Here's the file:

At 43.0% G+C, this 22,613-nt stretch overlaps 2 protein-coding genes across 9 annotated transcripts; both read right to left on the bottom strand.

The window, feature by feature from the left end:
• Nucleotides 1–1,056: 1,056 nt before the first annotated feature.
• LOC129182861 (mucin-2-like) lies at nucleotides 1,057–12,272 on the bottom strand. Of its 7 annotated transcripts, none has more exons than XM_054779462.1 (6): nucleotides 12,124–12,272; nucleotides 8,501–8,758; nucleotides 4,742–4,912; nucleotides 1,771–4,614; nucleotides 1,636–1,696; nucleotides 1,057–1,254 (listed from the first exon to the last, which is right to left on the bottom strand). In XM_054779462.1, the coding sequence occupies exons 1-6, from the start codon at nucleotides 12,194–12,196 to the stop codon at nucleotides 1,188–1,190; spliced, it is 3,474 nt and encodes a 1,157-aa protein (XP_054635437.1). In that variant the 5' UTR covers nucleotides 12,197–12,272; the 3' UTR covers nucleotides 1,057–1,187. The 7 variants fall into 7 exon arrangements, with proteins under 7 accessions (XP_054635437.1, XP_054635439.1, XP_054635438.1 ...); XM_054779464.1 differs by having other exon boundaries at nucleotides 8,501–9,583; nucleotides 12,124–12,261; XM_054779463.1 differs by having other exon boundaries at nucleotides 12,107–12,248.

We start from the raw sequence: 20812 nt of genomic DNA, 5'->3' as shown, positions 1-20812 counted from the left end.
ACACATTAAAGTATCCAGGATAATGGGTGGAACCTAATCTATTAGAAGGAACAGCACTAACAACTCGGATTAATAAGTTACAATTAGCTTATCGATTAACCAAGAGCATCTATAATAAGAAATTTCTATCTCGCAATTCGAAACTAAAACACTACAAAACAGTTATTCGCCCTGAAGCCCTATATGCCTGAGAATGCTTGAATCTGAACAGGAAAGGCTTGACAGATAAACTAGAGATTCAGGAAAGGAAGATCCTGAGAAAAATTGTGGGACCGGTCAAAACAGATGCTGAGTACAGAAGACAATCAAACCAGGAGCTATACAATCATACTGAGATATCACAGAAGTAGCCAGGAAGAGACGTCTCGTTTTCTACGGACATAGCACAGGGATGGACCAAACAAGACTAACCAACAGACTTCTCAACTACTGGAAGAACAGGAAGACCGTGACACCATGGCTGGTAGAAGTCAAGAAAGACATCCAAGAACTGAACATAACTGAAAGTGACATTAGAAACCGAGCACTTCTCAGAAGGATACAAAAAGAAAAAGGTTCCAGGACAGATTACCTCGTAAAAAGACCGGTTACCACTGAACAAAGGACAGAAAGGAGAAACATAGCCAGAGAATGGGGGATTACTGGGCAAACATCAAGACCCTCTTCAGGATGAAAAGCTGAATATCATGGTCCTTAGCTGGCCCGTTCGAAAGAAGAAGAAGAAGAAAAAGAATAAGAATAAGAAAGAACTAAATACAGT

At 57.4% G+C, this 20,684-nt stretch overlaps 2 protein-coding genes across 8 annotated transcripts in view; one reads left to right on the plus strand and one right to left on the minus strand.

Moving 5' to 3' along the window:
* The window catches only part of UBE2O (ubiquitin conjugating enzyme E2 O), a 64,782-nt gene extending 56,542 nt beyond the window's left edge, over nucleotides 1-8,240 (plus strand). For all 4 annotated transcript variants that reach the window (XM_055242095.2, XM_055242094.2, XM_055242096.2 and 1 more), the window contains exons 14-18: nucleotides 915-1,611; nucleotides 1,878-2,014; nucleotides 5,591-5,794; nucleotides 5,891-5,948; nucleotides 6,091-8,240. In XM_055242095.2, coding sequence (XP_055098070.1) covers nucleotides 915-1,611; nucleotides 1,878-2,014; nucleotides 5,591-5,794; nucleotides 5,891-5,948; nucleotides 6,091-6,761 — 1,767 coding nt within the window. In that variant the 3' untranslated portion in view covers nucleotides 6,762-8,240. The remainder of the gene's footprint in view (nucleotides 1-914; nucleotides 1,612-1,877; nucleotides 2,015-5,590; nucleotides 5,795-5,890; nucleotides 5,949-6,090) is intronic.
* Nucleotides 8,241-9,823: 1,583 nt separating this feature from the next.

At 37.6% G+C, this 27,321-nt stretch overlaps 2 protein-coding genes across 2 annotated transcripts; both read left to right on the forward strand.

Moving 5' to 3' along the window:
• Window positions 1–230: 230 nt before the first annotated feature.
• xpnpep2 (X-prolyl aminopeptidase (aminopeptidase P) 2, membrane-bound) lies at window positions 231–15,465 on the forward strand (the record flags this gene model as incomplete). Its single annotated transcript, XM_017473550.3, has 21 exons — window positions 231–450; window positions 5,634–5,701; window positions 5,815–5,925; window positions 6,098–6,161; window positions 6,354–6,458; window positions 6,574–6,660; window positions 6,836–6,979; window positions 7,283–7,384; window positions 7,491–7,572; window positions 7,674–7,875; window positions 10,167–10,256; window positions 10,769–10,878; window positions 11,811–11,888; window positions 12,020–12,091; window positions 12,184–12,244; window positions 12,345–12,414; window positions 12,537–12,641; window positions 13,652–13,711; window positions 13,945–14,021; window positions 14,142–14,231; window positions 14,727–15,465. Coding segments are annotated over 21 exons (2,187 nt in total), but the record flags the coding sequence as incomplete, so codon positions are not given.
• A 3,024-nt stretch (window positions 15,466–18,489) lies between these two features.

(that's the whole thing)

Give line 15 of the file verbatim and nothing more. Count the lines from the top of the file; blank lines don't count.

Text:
• A 3,024-nt stretch (window positions 15,466–18,489) lies between these two features.